The tens of thousands of tourists who visit St Michael's Mount in Cornwall each year have reason to be grateful to the 4th Lord St Levan, whose family had owned the mount since the 17th Century. In 1954 he negotiated a ground-breaking agreement with the National Trust that allowed the charity to take ownership of the property, together with a generous endowment for its upkeep. However, the family would continue to run it as a commercial organisation. This enabled St Levan to channel income from the property into local charities and good causes. He was also a great supporter of Operation Neptune, the fund raising effort that allowed the National Trust to protect hundreds of miles of coastline from development. Born John St Aubyn in 1919, he had an eventful wartime naval career, captaining a rescue boat at Dunkirk and serving on nine Arctic convoys including the notorious PQ17.
While early pop groups could get all their kit into the back of a Ford Transit, the increasing technology needed by rock bands on tour called for bigger vehicles. Edwin Shirley started life as an actor but by the end of the 1960s was working as a lighting director for artists such as Paul McCartney, David Bowie and Tina Turner. After a particularly problematic tour with the Rolling Stones in 1973, he founded a haulage company, Edwin Shirley Trucking, dedicated to transporting all the paraphernalia needed by a rock band on tour. Painted in snazzy purple and yellow, and bearing the slogan "You rock, we roll", EST trucks could be found at a variety of stage doors carrying kit for bands such as Queen, Fleetwood Mac and the Rolling Stones. He also set up a company to build the massive stages needed for rock concerts, including one at Wembley for Live Aid in 1985.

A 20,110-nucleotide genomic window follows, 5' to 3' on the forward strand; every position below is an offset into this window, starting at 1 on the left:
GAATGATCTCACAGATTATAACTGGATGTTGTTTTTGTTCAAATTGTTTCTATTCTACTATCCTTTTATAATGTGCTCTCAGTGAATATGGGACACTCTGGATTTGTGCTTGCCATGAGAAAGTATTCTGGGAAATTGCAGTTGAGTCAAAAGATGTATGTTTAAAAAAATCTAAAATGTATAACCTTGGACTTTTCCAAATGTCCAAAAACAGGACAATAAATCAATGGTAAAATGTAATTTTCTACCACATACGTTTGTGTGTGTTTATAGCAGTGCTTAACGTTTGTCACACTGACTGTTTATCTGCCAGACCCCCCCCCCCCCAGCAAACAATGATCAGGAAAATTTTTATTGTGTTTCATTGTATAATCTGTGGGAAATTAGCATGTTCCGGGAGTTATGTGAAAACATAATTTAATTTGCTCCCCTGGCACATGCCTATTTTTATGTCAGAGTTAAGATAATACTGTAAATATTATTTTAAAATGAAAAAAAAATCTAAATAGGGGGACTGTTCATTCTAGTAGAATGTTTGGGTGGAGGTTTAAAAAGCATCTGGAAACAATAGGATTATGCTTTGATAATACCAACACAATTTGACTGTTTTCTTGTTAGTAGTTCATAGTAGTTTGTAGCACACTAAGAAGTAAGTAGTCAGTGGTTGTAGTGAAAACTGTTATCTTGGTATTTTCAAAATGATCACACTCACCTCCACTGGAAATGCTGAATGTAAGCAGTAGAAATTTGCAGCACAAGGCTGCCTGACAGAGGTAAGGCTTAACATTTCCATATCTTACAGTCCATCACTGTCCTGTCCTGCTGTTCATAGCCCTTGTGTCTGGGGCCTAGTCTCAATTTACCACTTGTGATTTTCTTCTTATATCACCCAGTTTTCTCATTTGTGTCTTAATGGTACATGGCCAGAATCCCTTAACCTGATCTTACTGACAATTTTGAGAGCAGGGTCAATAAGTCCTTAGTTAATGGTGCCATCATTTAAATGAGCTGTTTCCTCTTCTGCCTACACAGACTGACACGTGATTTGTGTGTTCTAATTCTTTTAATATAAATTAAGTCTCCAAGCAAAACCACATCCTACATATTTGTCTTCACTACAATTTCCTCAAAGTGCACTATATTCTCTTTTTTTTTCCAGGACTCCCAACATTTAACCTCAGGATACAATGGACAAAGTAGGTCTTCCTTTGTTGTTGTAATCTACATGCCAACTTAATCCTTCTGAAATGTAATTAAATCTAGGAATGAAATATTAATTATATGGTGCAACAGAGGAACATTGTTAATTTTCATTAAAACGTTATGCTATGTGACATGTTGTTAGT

Artist Carmine Infantino was at the forefront of the so-called Silver Age of comic books in the 1950s and 60s, when superheroes returned to the mainstream. The popularity of comics had dipped after World War II and those that were produced were seen to be poor imitations of the originals. Infantino was called on by DC comics to draw a new adventure for The Flash in 1956, which set new standards for artwork and spawned a string of relaunched publications. In 1964 he was commissioned to work on a revival of the Batman franchise which attracted a new generation of fans. Three years later he was offered the then huge sum of $22,000 by Stan Lee from DC's great rival, Marvel Comics, but elected to stay with DC after being given the role of editorial director. This allowed him to hire new artists to keep the artwork fresh. Ousted from DC after sales declined, he continued to work as a freelance.
Also missed in April:
- The UK's first female Prime Minister Margaret Thatcher
- Country singer, and ex-husband of Tammy Wynette, George Jones
- Richie Havens, singer and guitarist who opened Woodstock Festival
- Writer, journalist and design guru Jocasta Innes
- Theatre director, actor and writer Patrick Garland
- Designer of iconic album covers Storm Thorgerson
- Long-time London Symphony Orchestra conductor Sir Colin Davis